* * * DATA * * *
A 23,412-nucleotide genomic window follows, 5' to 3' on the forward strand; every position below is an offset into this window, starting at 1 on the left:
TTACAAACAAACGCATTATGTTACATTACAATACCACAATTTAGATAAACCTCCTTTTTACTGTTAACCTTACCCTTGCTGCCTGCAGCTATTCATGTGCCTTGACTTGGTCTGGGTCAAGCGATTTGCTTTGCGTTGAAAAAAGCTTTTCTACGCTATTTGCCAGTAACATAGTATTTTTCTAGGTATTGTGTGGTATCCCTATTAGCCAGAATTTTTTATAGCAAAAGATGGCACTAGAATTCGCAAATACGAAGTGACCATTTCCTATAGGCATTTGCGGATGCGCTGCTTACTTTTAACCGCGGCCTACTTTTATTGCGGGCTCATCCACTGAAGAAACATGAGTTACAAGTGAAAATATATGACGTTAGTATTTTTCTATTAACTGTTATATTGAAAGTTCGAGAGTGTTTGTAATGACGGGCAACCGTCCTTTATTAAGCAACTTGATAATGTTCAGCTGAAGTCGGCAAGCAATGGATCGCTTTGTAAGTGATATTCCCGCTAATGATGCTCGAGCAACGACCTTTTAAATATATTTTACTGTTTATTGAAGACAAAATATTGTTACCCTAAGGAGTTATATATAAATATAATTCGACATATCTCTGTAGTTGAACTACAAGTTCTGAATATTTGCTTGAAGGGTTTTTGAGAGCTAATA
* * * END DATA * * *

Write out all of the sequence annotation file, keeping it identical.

A 23,412-nucleotide genomic window follows, 5' to 3' on the forward strand; every position below is an offset into this window, starting at 1 on the left:
TTACAAACAAACGCATTATGTTACATTACAATACCACAATTTAGATAAACCTCCTTTTTACTGTTAACCTTACCCTTGCTGCCTGCAGCTATTCATGTGCCTTGACTTGGTCTGGGTCAAGCGATTTGCTTTGCGTTGAAAAAAGCTTTTCTACGCTATTTGCCAGTAACATAGTATTTTTCTAGGTATTGTGTGGTATCCCTATTAGCCAGAATTTTTTATAGCAAAAGATGGCACTAGAATTCGCAAATACGAAGTGACCATTTCCTATAGGCATTTGCGGATGCGCTGCTTACTTTTAACCGCGGCCTACTTTTATTGCGGGCTCATCCACTGAAGAAACATGAGTTACAAGTGAAAATATATGACGTTAGTATTTTTCTATTAACTGTTATATTGAAAGTTCGAGAGTGTTTGTAATGACGGGCAACCGTCCTTTATTAAGCAACTTGATAATGTTCAGCTGAAGTCGGCAAGCAATGGATCGCTTTGTAAGTGATATTCCCGCTAATGATGCTCGAGCAACGACCTTTTAAATATATTTTACTGTTTATTGAAGACAAAATATTGTTACCCTAAGGAGTTATATATAAATATAATTCGACATATCTCTGTAGTTGAACTACAAGTTCTGAATATTTGCTTGAAGGGTTTTTGAGAGCTAATA